How to Make a Golf Hole in Your Backyard

By Kate Evelyn

Unless you have many acres of land, you are not going to be able to make an entire backyard golf course. However, you can easily make yourself a golf hole to use to practice your putting with a little bit of work and a small piece of PVC pipe. Find a flat place on your lawn that has good drainage; otherwise your golf hole will not hold up for long. Don't forget to keep the grass around it trimmed short or cover the area with turf or outdoor carpeting.


Difficulty: Moderately Easy
Step 1
Determine where you would like to place your golf hole. Clear the area--making it at least three feet wide by six feet wide--of any brush or other debris. Place a golf ball on the ground in the chosen area and make sure it's not so sloped that the ball will roll without being tapped. Relocate as needed.
Step 2
Place one end of your PVC pipe on the ground exactly where you want the hole to be. Press the pipe lightly into the ground, making a mark where the pipe will be buried.
Step 3
Dig a hole in the spot. Measure the height of your pipe with your ruler and make the hole about one inch deeper than the result. Pour a half cup of gravel into the bottom of the hole. This will help to drain rain water.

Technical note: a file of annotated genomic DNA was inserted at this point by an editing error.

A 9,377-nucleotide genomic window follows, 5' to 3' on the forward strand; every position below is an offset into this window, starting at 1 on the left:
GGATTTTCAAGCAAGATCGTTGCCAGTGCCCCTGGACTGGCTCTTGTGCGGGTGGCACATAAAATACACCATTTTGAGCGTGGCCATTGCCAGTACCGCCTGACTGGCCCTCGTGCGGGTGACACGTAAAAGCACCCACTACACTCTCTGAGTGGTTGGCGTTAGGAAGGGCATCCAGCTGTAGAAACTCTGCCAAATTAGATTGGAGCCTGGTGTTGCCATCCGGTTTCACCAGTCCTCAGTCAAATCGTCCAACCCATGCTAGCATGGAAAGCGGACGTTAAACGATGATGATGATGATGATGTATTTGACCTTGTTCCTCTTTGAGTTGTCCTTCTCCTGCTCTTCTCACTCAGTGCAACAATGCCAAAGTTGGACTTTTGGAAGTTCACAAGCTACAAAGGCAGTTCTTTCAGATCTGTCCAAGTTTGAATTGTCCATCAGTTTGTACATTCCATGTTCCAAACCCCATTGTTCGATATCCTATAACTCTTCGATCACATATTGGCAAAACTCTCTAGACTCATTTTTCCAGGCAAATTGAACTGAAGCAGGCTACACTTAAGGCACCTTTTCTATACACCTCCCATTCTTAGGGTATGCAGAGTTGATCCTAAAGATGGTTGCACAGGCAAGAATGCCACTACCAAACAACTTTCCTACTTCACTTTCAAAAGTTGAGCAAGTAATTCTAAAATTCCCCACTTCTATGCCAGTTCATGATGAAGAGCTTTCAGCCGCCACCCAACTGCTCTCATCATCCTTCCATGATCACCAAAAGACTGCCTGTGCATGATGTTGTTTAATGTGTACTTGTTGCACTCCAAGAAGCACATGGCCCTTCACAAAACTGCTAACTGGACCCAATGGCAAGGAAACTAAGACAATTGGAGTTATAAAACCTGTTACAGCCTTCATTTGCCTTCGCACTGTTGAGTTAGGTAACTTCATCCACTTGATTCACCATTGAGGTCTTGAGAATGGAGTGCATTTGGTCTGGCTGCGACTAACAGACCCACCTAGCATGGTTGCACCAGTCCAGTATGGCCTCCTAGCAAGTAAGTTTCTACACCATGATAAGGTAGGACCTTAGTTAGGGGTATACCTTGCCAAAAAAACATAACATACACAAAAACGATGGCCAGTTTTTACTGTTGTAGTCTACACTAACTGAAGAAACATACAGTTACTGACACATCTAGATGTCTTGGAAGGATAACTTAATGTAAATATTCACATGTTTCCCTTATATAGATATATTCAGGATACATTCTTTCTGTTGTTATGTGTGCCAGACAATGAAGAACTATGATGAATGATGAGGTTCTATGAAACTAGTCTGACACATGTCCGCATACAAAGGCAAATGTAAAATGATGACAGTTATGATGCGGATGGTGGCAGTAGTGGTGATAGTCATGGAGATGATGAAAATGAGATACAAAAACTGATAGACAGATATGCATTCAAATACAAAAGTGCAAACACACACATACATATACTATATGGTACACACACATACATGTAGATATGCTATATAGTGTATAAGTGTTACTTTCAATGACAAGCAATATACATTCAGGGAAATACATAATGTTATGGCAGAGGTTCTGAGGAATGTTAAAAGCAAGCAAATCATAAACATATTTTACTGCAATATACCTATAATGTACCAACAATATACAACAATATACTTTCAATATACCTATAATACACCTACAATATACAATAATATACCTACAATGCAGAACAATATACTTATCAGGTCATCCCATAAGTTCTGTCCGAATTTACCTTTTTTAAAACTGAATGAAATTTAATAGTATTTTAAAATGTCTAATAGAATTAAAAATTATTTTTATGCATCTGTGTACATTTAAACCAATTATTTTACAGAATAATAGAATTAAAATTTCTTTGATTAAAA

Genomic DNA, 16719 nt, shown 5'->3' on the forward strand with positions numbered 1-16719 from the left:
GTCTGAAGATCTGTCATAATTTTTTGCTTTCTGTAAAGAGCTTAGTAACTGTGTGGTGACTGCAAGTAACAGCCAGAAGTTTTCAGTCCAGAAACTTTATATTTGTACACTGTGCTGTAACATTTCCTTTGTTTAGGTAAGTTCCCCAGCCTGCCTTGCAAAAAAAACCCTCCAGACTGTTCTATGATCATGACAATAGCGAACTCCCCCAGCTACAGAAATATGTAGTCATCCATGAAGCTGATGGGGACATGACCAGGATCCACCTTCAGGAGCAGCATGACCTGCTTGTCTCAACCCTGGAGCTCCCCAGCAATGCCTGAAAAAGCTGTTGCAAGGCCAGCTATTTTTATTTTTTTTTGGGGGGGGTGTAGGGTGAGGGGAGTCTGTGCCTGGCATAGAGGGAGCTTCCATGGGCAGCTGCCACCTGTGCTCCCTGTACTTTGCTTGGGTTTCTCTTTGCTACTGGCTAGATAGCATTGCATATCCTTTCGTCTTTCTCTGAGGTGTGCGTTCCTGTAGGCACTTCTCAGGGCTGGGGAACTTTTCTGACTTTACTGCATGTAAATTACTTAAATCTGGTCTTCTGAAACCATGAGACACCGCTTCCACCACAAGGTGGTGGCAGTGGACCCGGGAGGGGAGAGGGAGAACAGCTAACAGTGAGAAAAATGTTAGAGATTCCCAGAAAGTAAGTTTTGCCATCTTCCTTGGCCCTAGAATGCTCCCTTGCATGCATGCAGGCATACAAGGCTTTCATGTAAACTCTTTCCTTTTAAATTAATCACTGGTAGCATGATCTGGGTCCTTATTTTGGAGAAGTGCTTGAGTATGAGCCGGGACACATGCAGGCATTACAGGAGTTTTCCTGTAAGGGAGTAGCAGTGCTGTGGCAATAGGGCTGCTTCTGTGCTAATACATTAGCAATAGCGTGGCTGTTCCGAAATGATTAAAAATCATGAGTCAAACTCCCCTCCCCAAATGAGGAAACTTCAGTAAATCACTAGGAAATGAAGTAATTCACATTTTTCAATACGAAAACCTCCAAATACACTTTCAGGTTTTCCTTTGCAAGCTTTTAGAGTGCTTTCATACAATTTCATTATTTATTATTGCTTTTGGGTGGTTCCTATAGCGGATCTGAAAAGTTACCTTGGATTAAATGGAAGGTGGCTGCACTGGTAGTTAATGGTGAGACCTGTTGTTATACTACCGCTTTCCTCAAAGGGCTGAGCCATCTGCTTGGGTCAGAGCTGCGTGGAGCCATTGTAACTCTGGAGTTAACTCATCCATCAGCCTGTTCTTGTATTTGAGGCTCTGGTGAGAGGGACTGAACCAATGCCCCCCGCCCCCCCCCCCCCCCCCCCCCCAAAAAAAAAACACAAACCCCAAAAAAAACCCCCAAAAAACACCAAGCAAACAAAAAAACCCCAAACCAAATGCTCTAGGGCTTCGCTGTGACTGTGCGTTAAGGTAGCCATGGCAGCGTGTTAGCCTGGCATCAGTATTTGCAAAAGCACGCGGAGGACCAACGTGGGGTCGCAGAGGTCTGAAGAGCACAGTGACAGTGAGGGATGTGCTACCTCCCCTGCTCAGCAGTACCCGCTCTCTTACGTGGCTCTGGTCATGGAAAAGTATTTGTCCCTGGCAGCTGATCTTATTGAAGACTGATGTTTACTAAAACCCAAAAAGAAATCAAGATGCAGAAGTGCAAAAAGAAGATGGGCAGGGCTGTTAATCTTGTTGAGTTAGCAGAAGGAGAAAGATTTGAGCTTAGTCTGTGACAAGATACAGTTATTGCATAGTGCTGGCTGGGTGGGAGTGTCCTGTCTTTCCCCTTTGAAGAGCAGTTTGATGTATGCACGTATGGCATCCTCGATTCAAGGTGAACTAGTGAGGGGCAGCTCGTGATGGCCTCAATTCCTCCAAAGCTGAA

Step 4
Place the pipe into the hole, tapping the edges down with the hammer. Pack the dirt you dug out of the hole in around the outside edges of the pipe, using the spade or your hands. Do not put any dirt inside the pipe.
Step 5
Continue tapping and packing until the pipe's rim is about a half inch under the ground and the ground surrounding the pipe is level. You don't want the pipe to protrude or a golf ball could get stuck or bounce off of it.
Step 6
Plant grass in the dirt surrounding the new golf hole, or cut a hole of the same size in your outdoor carpeting and lay it over the area you've designated as your green.

Tips & Warnings

Make several holes in your yard and you can have your own private miniature golf course. Check the hole every week to remove any debris that has accumulated inside of it.
Watch young children and pets around your golf hole. They could easily step in it or trip and fall.

About The Author

Based in Washington, D.C., Kate Evelyn has been writing professionally since 2000. Her articles have appeared in numerous publications, including "Elle" magazine, "Brass|CU" magazine and the "Credit Union Times." She holds a Bachelor of Arts in journalism from Western Maryland College.

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